Last week I attended the launch in Melbourne of a report released by the organisation Stolen Generations Victoria. The report is called Unfinished Business, which is the same name given to a report from a Senate Committee I initiated into the Stolen Wages issue. This is a reminder that all these injustices are interlinked. To me, all these reports and the evidence and experiences they draw on are a clear indication that we will never fully address all the difficulties experienced by many Indigenous Australians until we fully recognise all the extreme injustices Aboriginal and Torres Strait Islander peoples were subjected to over the last two centuries.
When you read all the histories about the massacres, the killings, the forced removals, the imprisonment on ‘reserves’ and the atrocious mistreatment and neglect Indigenous people were subjected to over many decades, the practices that led to the Stolen Generations are far from the worst.
Given there is still significant resistance amongst many in Australia to acknowledging the reality of the Stolen Generations’ experiences, it is reasonable to suggest that we as a nation are still a long way short of fully acknowledging the many other less than positive aspects of our history, no matter how well documented and undeniable it is.
It is good to see people continuing to agitate for proper reparations for the Stolen Generations. But it is telling and welcome that the final of the 12 recommendations in the report proposed that “The Federal government should seriously consider negotiating a treaty with the first Australians.”
A treaty is very unfashionable these days, but the reasons why it was a good idea when it was promised, but not delivered, by the former Hawke government, are just as valid today. It certainly won’t fix everything all by itself, but it is hard to see how everything could be addressed without some major mechanism of acknowledgement of the dispossession and major wrong doings which played a significant part in building the Australia of today.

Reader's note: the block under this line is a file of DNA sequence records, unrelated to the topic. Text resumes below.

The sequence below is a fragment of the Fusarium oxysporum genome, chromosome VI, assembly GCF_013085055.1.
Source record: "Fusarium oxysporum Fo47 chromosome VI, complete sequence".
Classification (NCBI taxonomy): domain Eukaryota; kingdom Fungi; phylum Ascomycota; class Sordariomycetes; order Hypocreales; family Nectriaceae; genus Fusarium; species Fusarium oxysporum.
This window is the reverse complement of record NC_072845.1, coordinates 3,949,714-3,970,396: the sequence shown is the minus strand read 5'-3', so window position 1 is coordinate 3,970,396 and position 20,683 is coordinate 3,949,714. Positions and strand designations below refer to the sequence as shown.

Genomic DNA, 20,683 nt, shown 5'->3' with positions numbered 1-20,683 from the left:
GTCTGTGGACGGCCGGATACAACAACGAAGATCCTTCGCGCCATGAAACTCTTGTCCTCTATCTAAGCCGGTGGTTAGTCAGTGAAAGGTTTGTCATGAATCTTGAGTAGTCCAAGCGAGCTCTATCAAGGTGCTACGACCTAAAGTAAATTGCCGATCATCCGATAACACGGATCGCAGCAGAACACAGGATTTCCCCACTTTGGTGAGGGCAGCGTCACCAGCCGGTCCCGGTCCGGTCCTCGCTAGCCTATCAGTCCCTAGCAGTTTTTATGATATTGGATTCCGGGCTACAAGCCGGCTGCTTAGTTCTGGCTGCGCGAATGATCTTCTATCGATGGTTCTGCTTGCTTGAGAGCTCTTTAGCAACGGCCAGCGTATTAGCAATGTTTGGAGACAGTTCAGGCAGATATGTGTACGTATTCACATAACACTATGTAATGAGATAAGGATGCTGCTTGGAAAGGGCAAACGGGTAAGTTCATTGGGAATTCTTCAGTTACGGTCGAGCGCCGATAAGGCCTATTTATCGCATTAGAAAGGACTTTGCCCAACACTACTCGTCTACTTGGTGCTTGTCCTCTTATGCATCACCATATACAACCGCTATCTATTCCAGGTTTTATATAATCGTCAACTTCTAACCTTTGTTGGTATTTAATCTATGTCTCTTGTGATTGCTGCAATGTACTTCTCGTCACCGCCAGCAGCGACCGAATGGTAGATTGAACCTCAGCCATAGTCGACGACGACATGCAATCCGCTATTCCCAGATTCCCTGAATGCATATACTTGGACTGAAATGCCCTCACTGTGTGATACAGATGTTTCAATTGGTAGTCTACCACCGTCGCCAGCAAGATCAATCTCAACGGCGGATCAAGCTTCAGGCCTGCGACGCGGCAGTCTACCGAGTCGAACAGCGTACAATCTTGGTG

Unfinished Business: Reparations, Restitution and Rehabilitation’ was a series of forums conducted by SGV throughout Aboriginal Communities in Victoria in 2008. The aim was to hear directly from members of the Stolen Generations as to what they would like to see happen in recompense for their experiences. The report details the findings of those forums and is necessary reading for anyone interested in the plight of the Stolen Generations today. The report is aimed at government and relevant organisations and makes 12 recommendations.
When I was still in the Senate, I tried to promote further consideration of some of the unfulfilled recommendation from the Bringing Them Home report – particularly through introducing legislation aimed at providing some degree of compensation for more of those affected by this practice. Greens Senator Rachel Siewert has continued on with the task by reintroducing a stronger version of the same legislation.